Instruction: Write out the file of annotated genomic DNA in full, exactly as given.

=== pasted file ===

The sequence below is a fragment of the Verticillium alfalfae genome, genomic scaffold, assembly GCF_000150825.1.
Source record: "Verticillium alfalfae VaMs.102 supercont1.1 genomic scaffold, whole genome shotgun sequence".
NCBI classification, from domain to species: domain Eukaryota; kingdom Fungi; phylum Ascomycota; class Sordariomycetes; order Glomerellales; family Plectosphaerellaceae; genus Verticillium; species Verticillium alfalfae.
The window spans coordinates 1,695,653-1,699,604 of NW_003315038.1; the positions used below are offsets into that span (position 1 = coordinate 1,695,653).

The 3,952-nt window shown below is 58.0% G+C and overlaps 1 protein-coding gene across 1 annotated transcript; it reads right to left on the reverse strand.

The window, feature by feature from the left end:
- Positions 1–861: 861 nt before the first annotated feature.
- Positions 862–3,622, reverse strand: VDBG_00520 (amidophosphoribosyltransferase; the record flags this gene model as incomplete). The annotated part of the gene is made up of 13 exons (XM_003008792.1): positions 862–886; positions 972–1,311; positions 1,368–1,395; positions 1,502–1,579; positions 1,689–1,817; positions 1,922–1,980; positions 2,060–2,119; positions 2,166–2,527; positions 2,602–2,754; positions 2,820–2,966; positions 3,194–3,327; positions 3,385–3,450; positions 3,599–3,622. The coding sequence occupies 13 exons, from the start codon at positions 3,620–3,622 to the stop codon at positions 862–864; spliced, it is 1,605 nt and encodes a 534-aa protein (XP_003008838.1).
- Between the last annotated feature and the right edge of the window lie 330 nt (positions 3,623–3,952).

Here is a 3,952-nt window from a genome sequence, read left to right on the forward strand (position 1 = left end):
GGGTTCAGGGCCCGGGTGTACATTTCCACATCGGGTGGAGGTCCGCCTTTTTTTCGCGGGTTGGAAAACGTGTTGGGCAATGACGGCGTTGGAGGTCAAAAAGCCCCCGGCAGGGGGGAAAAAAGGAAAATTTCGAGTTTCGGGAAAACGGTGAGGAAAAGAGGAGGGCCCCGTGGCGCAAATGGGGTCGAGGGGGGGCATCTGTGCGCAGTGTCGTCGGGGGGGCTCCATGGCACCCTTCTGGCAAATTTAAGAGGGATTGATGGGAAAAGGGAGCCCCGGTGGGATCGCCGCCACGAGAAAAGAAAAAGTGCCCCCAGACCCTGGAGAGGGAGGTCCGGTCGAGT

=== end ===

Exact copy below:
The sequence below is a fragment of the Verticillium alfalfae genome, genomic scaffold, assembly GCF_000150825.1.
Source record: "Verticillium alfalfae VaMs.102 supercont1.1 genomic scaffold, whole genome shotgun sequence".
NCBI classification, from domain to species: domain Eukaryota; kingdom Fungi; phylum Ascomycota; class Sordariomycetes; order Glomerellales; family Plectosphaerellaceae; genus Verticillium; species Verticillium alfalfae.
The window spans coordinates 1,695,653-1,699,604 of NW_003315038.1; the positions used below are offsets into that span (position 1 = coordinate 1,695,653).

The 3,952-nt window shown below is 58.0% G+C and overlaps 1 protein-coding gene across 1 annotated transcript; it reads right to left on the reverse strand.

The window, feature by feature from the left end:
- Positions 1–861: 861 nt before the first annotated feature.
- Positions 862–3,622, reverse strand: VDBG_00520 (amidophosphoribosyltransferase; the record flags this gene model as incomplete). The annotated part of the gene is made up of 13 exons (XM_003008792.1): positions 862–886; positions 972–1,311; positions 1,368–1,395; positions 1,502–1,579; positions 1,689–1,817; positions 1,922–1,980; positions 2,060–2,119; positions 2,166–2,527; positions 2,602–2,754; positions 2,820–2,966; positions 3,194–3,327; positions 3,385–3,450; positions 3,599–3,622. The coding sequence occupies 13 exons, from the start codon at positions 3,620–3,622 to the stop codon at positions 862–864; spliced, it is 1,605 nt and encodes a 534-aa protein (XP_003008838.1).
- Between the last annotated feature and the right edge of the window lie 330 nt (positions 3,623–3,952).

Here is a 3,952-nt window from a genome sequence, read left to right on the forward strand (position 1 = left end):
GGGTTCAGGGCCCGGGTGTACATTTCCACATCGGGTGGAGGTCCGCCTTTTTTTCGCGGGTTGGAAAACGTGTTGGGCAATGACGGCGTTGGAGGTCAAAAAGCCCCCGGCAGGGGGGAAAAAAGGAAAATTTCGAGTTTCGGGAAAACGGTGAGGAAAAGAGGAGGGCCCCGTGGCGCAAATGGGGTCGAGGGGGGGCATCTGTGCGCAGTGTCGTCGGGGGGGCTCCATGGCACCCTTCTGGCAAATTTAAGAGGGATTGATGGGAAAAGGGAGCCCCGGTGGGATCGCCGCCACGAGAAAAGAAAAAGTGCCCCCAGACCCTGGAGAGGGAGGTCCGGTCGAGT